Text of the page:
“Well,” Thorndyke replied, “seeing that, as Carlyle has unkindly pointed out, clever people are not in an overwhelming majority, and that, of the clever people whom I know, only a very few are interested in my immediate demise, I am able to form a fairly probable conjecture.”
“And what do you mean to do?”
“For the present I shall maintain an attitude of masterly inactivity and avoid the night air.”
“But, surely,” I exclaimed, “you will take some measures to protect yourself against attempts of this kind. You can hardly doubt now that your accident in the fog was really an attempted murder.”
“I never did doubt it, as a matter of fact, although I prevaricated at the time. But I have not enough evidence against this man at present, and, consequently, can do nothing but show that I suspect him, which would be foolish. Whereas, if I lie low, one of two things will happen; either the occasion for my removal (which is only a temporary one) will pass, or he will commit himself—will put a definite clue into my hands. Then we shall find the air-cane, the bicycle, perhaps a little stock of poison, and certain other trifles that I have in my mind, which will be good confirmatory evidence, though insufficient in themselves. And now, I think, I must really adjourn this meeting, or we shall be good for nothing to-morrow.”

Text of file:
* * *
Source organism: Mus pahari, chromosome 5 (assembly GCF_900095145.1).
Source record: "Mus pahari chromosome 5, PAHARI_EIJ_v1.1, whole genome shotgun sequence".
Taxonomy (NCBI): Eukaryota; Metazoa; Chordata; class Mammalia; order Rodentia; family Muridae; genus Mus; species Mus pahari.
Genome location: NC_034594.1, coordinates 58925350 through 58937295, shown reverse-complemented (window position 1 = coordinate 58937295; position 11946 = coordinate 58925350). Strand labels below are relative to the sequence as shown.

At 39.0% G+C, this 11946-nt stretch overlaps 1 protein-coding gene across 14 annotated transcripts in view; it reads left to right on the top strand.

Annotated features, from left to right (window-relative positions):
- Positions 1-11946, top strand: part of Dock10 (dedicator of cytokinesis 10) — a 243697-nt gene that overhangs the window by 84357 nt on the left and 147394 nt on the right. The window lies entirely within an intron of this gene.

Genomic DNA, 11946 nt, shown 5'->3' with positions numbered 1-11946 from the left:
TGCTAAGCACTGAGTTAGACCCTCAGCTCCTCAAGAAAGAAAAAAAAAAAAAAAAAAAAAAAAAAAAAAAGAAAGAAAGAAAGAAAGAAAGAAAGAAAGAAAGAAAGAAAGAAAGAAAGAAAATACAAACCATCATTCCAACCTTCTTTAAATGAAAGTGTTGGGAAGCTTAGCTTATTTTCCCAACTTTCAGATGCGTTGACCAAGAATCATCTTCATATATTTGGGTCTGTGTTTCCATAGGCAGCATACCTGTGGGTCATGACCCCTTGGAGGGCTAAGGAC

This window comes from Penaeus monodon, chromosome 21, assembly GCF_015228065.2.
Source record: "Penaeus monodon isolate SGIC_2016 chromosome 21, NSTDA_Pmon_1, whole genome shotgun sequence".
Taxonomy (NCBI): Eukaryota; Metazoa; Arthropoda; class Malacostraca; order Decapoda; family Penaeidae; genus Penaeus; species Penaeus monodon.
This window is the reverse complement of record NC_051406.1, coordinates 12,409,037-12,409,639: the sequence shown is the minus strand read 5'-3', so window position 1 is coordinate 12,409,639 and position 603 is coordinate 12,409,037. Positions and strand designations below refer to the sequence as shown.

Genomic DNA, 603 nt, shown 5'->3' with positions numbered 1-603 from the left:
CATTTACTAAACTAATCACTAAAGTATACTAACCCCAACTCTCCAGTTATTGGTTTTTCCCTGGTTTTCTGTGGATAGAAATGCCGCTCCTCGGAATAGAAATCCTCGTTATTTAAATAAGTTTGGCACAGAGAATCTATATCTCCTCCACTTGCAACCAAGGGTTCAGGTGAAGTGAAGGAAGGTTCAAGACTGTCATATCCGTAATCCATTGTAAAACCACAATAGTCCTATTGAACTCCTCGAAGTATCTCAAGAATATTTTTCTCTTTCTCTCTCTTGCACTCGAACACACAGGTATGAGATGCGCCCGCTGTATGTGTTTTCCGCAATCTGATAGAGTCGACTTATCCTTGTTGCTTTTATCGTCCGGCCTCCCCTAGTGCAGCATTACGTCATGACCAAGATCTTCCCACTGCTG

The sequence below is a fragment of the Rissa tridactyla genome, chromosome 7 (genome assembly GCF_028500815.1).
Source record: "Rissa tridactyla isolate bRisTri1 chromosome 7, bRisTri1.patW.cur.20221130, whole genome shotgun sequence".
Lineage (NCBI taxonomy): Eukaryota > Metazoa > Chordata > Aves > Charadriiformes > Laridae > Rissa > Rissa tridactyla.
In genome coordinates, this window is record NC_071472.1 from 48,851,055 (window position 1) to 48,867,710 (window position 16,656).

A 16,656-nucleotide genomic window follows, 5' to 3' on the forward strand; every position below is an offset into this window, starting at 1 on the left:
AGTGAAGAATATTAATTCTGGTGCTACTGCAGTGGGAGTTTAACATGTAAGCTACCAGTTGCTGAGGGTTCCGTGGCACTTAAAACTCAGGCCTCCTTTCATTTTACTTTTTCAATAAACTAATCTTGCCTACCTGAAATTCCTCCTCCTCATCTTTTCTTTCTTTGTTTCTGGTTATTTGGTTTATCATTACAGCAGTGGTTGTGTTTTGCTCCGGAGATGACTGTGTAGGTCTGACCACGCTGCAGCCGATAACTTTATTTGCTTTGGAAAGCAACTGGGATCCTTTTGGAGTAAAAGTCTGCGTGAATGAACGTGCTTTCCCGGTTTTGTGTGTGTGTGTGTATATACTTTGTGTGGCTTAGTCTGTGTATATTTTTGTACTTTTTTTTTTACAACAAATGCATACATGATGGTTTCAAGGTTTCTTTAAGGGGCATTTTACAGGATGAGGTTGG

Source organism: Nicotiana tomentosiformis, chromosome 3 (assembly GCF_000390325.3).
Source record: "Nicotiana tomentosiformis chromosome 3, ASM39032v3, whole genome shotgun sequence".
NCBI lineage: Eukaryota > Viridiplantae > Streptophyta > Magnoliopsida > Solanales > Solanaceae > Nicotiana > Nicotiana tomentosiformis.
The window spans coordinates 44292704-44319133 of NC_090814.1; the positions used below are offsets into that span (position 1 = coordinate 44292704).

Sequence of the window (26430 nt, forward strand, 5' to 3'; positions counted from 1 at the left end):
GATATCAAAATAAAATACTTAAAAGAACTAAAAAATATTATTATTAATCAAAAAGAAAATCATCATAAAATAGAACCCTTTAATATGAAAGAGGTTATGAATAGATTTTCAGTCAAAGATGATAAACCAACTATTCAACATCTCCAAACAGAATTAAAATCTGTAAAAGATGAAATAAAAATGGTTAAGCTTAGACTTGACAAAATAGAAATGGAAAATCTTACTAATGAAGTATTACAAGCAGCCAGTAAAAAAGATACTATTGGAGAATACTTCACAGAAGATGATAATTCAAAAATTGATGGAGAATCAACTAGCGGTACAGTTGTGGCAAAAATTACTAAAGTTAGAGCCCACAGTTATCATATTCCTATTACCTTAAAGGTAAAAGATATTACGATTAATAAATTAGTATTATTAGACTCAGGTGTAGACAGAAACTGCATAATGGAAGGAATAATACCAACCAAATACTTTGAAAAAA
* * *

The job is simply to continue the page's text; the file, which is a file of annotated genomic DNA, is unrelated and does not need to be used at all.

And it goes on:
IT MIGHT HAVE BEEN
It was now only a week from the date on which the trial was to open. In eight days the mystery would almost certainly be solved (if it was capable of solution), for the trial promised to be quite a short one, and then Reuben Hornby would be either a convicted felon or a free man, clear of the stigma of the crime.
For several days past, Thorndyke had been in almost constant possession of the laboratory, while his own small room, devoted ordinarily to bacteriology and microscopical work was kept continually locked; a state of things that reduced Polton to a condition of the most extreme nervous irritation, especially when, as he told me indignantly, he met Mr. Anstey emerging from the holy of holies, grinning and rubbing his hands and giving utterance to genial but unparliamentary expressions of amused satisfaction.
I had met Anstey on several occasions lately, and each time liked him better than the last; for his whimsical, facetious manner covered a nature (as it often does) that was serious and thoughtful; and I found him, not only a man of considerable learning, but one also of a lofty standard of conduct. His admiration for Thorndyke was unbounded, and I could see that the two men collaborated with the utmost sympathy and mutual satisfaction.